It is claimed by the friends of the Middletown State Hospital that medical liberty has been encroached upon by the passage of the State Care act. It is difficult, however, to see wherein this effect has been produced. The free and unrestricted right of the Middletown State Homeopathic Hospital to give homeopathic treatment has not been abridged in any manner, nor, so far as it is known, is it claimed to have been abridged. But while by the passage of the bill under discussion this liberty demanded in the name of homeopathic profession will have been extended even further than as it was held before the State Care act became law, an equal measure of the same liberty is practically denied to all other schools of medicine.

The laws of the State of New-York, with the exception above indicated, have never recognized any particular school of medicine whatsoever, and do not do so now. The rules and regulations of the Civil Service Commission, so far as they relate to schools of medicine, place them upon an equality, and always have done so. The right of any particular school of medicine, so far as the method of treatment in the other State hospitals is concerned, is not abridged in any way. A homeopathic physician may secure appointment in any of the other hospitals in the State, and enforce such medical treatment as he believes in, without let or hindrance. But, if medical liberty is to be enjoyed by one school of medicine, it is difficult to see why it should be denied to the others; in other words, why a wealthy private patient who desires homeopathic treatment should be afforded by the State magnificent opportunities for its enjoyment at Middletown, while another patient who, for example, desires allopathic treatment in the Buffalo State Hospital or the Utica State Hospital, should be denied an equal privilege. It is hard to conceive how the State can thus discriminate against its citizens, can thus patronize one school of medicine at the expense of another, can place a great hospital, with all the prestige which such an institution commands, at the exclusive disposal of one school of medicine, without conferring a like privilege upon other schools; how, for instance, the eclectic school of medicine be denied the same privilege of the use of a State Hospital wherein only the eclectic method of treatment shall prevail.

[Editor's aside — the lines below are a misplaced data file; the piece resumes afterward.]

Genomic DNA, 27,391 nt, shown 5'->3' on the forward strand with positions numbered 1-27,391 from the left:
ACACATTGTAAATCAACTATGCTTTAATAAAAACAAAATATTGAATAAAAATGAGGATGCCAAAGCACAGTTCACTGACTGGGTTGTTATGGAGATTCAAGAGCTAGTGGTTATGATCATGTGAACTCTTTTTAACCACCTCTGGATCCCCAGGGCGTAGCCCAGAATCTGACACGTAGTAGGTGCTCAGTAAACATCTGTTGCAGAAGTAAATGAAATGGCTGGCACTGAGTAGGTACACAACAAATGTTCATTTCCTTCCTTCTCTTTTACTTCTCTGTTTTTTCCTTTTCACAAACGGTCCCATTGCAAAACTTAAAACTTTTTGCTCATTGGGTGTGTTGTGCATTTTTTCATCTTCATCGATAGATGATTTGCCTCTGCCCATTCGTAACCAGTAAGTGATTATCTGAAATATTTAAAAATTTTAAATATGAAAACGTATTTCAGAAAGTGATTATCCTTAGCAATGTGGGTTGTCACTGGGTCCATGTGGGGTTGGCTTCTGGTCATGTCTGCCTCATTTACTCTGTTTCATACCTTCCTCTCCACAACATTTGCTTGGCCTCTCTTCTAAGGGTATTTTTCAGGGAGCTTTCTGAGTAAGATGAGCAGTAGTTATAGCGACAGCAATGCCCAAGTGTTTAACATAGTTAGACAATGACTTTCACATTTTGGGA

The effect of the passage of such an act could not fail to be most pronounced upon State care of the insane, for it can hardly be denied that if this privilege is extended without restriction to the Middletown State Homeopathic Hospital it will ultimately, if not immediately, be claimed for and must be given to all other State hospitals of the State. This would, in practical effect, destroy the distraction system, would greatly embarrass the operation of the law, and would necessitate making large additional provisions for the insane poor, since the amount of space for the insane poor, since the amount of space occupied by the wealthy private or pay patients is out of proportion to that occupied by the insane poor. Frequently it is as high as six to one, sometimes as high as twelve to one. Over and beyond the question of the recognition of one particular school of medicine by the State to the exclusion of the others, the broad question remains of how far the State is to make provision for of its citizens as are able to make provision for themselves, how far it is willing to compete with the efforts of private individuals, who are permitted and in fact encouraged by law to operate and maintain private insane asylums.

Let it be repeated that the passage of this bill will confer privileges which the institution never before enjoyed, and which an examination of the statutes heretofore enacted will clearly show were never intended to be given. It hardly seems credible that the great body of the homeopathic medical profession desire to be relieved from their share of the responsibility of caring for the insane, or to be given privileges which cannot be exercised in an equal degree by the other medical schools of the State.  MEDICUS.
BUFFALO, Sunday, April 12, 1891.

SOURCE: Reprinted from The New York Times. Published April 19, 1891. Copyright @ The New York Times.

Gowanda State Hospital & Cemetery

Gowanda State Hospital served the counties of Cattaraugus, Chautauqua, and Wyoming.
1916 Gowanda State Homeopathic Hospital.
UPDATE: Cemetery Restoration – People Inc. & The Museum of disABILITY History. Restoration of Institutional Cemeteries – David Mack-Hardiman.

Gowanda State Hospital - Collins Correctional Facility

Gowanda State Hospital – Collins Correctional Facility